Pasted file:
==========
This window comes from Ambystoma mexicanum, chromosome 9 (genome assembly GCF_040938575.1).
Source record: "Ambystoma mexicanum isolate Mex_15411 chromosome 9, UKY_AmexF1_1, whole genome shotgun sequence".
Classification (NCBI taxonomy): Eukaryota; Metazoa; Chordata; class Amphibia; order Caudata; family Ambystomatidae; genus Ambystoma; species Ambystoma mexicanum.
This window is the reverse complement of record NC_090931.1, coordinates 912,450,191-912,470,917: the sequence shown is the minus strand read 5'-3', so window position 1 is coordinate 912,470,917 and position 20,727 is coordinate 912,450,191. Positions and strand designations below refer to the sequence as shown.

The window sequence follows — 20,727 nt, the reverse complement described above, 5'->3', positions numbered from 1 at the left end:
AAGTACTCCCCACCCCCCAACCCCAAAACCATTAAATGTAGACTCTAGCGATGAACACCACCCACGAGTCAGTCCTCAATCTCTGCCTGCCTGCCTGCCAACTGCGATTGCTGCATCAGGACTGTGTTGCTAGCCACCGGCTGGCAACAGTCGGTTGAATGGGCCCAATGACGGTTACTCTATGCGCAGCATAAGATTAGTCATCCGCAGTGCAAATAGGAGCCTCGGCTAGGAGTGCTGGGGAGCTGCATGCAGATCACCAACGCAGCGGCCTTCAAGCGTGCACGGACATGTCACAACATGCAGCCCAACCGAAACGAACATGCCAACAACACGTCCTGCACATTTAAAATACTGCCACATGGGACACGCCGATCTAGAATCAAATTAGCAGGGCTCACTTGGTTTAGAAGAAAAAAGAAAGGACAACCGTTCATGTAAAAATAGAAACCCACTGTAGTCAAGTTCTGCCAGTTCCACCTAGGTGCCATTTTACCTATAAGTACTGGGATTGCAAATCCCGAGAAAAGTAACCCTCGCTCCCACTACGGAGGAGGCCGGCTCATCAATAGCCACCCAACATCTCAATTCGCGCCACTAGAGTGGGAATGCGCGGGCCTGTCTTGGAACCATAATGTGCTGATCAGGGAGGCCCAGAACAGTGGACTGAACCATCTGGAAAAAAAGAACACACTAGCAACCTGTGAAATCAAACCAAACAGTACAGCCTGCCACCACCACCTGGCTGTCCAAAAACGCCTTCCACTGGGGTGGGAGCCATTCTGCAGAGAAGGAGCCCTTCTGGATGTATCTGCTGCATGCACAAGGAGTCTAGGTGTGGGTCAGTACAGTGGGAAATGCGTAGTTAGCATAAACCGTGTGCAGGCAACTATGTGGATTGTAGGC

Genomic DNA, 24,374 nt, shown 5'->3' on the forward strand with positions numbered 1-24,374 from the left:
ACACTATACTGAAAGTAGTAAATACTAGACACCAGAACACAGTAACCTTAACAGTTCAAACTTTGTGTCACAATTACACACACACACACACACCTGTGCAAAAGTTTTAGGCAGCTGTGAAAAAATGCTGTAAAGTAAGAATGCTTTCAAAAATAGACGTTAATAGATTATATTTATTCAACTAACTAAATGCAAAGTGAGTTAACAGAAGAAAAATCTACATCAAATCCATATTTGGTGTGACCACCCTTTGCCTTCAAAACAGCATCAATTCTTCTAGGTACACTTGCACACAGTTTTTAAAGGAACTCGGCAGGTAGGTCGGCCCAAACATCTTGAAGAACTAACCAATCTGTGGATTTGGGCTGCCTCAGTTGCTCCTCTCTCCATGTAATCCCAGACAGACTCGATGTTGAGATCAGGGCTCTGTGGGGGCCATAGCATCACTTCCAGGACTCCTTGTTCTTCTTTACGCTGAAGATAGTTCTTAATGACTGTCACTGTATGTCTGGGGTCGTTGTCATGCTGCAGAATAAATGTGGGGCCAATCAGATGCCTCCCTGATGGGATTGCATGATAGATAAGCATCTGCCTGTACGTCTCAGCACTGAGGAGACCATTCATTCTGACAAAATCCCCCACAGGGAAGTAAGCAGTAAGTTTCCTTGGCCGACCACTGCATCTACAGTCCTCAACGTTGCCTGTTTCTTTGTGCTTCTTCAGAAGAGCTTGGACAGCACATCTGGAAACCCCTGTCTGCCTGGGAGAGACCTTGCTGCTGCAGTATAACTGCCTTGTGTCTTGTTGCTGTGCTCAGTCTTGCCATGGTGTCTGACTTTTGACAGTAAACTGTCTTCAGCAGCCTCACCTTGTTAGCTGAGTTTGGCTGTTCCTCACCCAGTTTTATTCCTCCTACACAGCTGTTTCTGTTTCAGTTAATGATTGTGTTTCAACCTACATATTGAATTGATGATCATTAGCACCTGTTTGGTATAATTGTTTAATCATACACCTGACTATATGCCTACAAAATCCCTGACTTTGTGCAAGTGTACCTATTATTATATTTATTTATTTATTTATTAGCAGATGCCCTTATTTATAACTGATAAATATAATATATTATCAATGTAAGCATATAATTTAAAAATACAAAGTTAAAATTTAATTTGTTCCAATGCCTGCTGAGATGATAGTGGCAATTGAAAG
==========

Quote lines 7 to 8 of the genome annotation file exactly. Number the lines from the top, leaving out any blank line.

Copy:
Genomic DNA, 24,374 nt, shown 5'->3' on the forward strand with positions numbered 1-24,374 from the left:
ACACTATACTGAAAGTAGTAAATACTAGACACCAGAACACAGTAACCTTAACAGTTCAAACTTTGTGTCACAATTACACACACACACACACACCTGTGCAAAAGTTTTAGGCAGCTGTGAAAAAATGCTGTAAAGTAAGAATGCTTTCAAAAATAGACGTTAATAGATTATATTTATTCAACTAACTAAATGCAAAGTGAGTTAACAGAAGAAAAATCTACATCAAATCCATATTTGGTGTGACCACCCTTTGCCTTCAAAACAGCATCAATTCTTCTAGGTACACTTGCACACAGTTTTTAAAGGAACTCGGCAGGTAGGTCGGCCCAAACATCTTGAAGAACTAACCAATCTGTGGATTTGGGCTGCCTCAGTTGCTCCTCTCTCCATGTAATCCCAGACAGACTCGATGTTGAGATCAGGGCTCTGTGGGGGCCATAGCATCACTTCCAGGACTCCTTGTTCTTCTTTACGCTGAAGATAGTTCTTAATGACTGTCACTGTATGTCTGGGGTCGTTGTCATGCTGCAGAATAAATGTGGGGCCAATCAGATGCCTCCCTGATGGGATTGCATGATAGATAAGCATCTGCCTGTACGTCTCAGCACTGAGGAGACCATTCATTCTGACAAAATCCCCCACAGGGAAGTAAGCAGTAAGTTTCCTTGGCCGACCACTGCATCTACAGTCCTCAACGTTGCCTGTTTCTTTGTGCTTCTTCAGAAGAGCTTGGACAGCACATCTGGAAACCCCTGTCTGCCTGGGAGAGACCTTGCTGCTGCAGTATAACTGCCTTGTGTCTTGTTGCTGTGCTCAGTCTTGCCATGGTGTCTGACTTTTGACAGTAAACTGTCTTCAGCAGCCTCACCTTGTTAGCTGAGTTTGGCTGTTCCTCACCCAGTTTTATTCCTCCTACACAGCTGTTTCTGTTTCAGTTAATGATTGTGTTTCAACCTACATATTGAATTGATGATCATTAGCACCTGTTTGGTATAATTGTTTAATCATACACCTGACTATATGCCTACAAAATCCCTGACTTTGTGCAAGTGTACCTATTATTATATTTATTTATTTATTTATTAGCAGATGCCCTTATTTATAACTGATAAATATAATATATTATCAATGTAAGCATATAATTTAAAAATACAAAGTTAAAATTTAATTTGTTCCAATGCCTGCTGAGATGATAGTGGCAATTGAAAG